Digital Transformation Artificial Intelligence Ogilvy

Why Ogilvy is leading a crackdown on AI-generated influencer ads


By Hannah Bowler, Senior reporter

June 16, 2023 | 7 min read

The agency will label influencer content on social media with the hashtag #PoweredbyAI or by using a dedicated watermark.

Example image of an AI watermark within an influncer ad

Example image of an AI watermark within an influencer ad / Ogilvy

Ogilvy has urged platforms and policymakers to enforce brands to label all AI-generated influencer content in a bid to protect the media channel’s effectiveness.

The agency’s global head of influence Rahul Titus tells The Drum: “AI has the potential to shake the very core of what makes influencer marketing effective.” The mastermind behind Ogilvy’s influencer editing ban, Titus says that consumers trust people more than they trust brands and that is why influencer marketing works as a channel.

“Influencer marketing works today because there’s authenticity and trust. If we lose that trust and authenticity the whole channel becomes questionable. If we aren’t honest with our end consumers then we lose the effectiveness of influencer marketing as a channel.”

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His answer is the AI Accountability Act, which would require brands to disclose any influencer content that has been generated by AI – either with the hashtag #PoweredbyAI or, when there isn’t the option for text, with a watermark.

From Monday, Ogilvy will mandate that its clients disclose all AI-generated influencer campaigns going forward. “We have to put our money where our mouth is,” says Titus.

Ogilvy AI watermark examples

Titus was emboldened to act when the AI-generated picture of the Pope wearing a Balenciaga coat circulated the internet for days before people realized it was fake. “It was so close to reality you could almost believe that could have happened. But that is just one example, we are going to see so much more of that going forward.”

The agency itself is already far along its journey of using AI, for example when it licensed the Indian actor Shah Rukh Khan for a Cadbury’s campaign that enabled local shops to adapt his image for their own marketing. “If Ogilvy is doing that much AI-generated influencer marketing work, it’s only a matter of time before the rest industry does more in that space, and it probably already is.”

He acknowledges that, at present, AI-generated content accounts for only a fraction of influencer output, but says: “Given how fast everything grows in influencer marketing, it’s not going to be very long before AI has some role to play in influencer campaigns.” He adds that AI is already a big part of the influencer marketing infrastructure, like identification, payment and management.

In the six months since generative AI became the dominant industry discussion a lot of debate has been around whether there should be regulation or an ethics framework around the use of AI in marketing campaigns. Titus says he’s calling for policy change because it's more achievable. “I can sit and debate ethics around it but it’s so early in that conversation around ethics versus policy change, we think it will have a bigger impact.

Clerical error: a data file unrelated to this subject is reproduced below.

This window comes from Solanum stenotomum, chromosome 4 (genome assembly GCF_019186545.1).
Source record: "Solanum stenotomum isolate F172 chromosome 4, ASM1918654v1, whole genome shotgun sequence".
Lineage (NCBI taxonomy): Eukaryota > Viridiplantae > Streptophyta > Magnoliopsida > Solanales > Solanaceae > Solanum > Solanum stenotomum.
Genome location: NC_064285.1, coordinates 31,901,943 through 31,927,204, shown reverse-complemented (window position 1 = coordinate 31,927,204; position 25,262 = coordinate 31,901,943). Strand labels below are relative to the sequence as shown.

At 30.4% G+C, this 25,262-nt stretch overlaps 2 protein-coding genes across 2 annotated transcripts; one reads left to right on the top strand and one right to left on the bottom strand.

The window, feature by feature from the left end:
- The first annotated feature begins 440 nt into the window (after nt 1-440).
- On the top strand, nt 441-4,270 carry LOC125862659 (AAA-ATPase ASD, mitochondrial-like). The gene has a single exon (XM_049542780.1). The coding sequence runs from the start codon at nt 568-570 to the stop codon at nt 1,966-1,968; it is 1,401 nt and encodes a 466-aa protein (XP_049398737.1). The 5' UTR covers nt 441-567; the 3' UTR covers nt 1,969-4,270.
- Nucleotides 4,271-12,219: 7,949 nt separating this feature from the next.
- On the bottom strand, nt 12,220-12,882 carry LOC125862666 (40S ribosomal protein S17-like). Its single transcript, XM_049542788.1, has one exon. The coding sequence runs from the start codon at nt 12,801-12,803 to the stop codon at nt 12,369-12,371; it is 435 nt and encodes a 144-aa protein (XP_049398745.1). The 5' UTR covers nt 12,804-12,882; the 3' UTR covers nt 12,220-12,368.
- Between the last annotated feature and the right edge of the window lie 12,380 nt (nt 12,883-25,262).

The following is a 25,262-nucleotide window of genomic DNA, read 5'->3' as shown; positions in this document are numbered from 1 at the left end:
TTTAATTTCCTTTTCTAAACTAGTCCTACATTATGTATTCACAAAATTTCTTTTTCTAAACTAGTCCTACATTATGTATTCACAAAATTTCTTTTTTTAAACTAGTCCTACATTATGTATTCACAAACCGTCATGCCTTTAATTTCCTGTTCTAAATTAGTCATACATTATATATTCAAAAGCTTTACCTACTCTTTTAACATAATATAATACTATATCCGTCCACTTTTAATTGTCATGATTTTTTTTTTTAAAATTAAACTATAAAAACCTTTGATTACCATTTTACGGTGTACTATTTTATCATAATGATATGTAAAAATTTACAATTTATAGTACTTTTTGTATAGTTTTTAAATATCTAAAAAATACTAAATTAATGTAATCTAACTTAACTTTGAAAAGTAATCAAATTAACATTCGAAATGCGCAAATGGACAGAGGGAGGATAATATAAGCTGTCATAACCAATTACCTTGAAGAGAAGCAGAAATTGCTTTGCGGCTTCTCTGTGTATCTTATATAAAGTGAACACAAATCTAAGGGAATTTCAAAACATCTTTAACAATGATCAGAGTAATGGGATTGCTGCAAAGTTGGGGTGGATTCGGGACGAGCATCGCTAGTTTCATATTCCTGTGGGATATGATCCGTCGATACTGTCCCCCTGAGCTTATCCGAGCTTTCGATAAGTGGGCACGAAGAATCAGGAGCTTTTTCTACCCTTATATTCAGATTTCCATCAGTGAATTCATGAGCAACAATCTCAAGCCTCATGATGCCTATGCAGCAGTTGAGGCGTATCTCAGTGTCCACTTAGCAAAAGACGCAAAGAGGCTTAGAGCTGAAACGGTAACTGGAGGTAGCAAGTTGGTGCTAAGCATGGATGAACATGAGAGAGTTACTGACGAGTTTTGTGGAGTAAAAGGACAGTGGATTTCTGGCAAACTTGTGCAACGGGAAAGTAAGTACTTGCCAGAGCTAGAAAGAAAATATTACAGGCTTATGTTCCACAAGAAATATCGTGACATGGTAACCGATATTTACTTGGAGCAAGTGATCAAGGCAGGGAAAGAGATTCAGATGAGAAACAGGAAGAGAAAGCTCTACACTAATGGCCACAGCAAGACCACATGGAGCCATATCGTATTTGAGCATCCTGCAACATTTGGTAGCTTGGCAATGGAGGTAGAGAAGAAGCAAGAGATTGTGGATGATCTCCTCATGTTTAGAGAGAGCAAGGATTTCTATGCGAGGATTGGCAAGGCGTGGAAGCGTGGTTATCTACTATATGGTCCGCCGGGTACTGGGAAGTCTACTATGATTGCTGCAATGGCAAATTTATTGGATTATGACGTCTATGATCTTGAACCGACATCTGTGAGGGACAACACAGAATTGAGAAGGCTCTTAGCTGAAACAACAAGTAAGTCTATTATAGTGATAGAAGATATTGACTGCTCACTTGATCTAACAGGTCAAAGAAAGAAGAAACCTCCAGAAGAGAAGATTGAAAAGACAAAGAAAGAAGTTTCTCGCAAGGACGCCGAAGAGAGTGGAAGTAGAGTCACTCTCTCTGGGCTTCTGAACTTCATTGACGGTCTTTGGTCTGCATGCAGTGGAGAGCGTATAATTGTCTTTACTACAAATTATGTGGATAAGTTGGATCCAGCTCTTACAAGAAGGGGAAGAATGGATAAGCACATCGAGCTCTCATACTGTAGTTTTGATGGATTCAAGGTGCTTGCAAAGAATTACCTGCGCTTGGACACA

“The reality of the world we live in today is AI is coming on fast you can’t fight AI you have to work with AI. I would rather create the right framework for us to work with AI and make AI an enabler and not the enemy. It will make us better at what we do and do it faster and more efficiently so why would we not embrace it but we need to give it a clear foundation and a framework of how we play with AI.”

He isn’t expecting this solution to be permanent as he explains it could evolve over time with better ideas but there was the need to start somewhere instead of wasting time deliberating on the correct disclosure method.

The policy is part of Titus’s inclusive influencer initiative which kicked off last year when Ogilvy UK took the bold decision to cut ties with influencers who edited their faces or bodies. In the 12 months since Titus revealed the ban to The Drum, Ogilvy has implemented the policy in more markets and extended it to its agency network. He says industry reaction over the past year has given him “even more confidence” that the agency did the right thing. “Even though it might be painful, it is absolutely the right thing to do because it does have an effect. It takes a while, but it does have an effect.”

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While Titus’s action around beauty filters was rooted in fears over the damage social media was causing to young people’s mental health, this AI policy is about protecting the media channel. But he acknowledges that the industry is so early into AI-generated influencer campaigns that no one can know the potential effect.

When Ogilvy introduced its editing ban, the negative impact of beauty filters on mental health had already taken hold. “With AI, this is the start of the journey and not at the end of the journey. If we do this now, we have the chance of getting it right and nipping it in the bud.”

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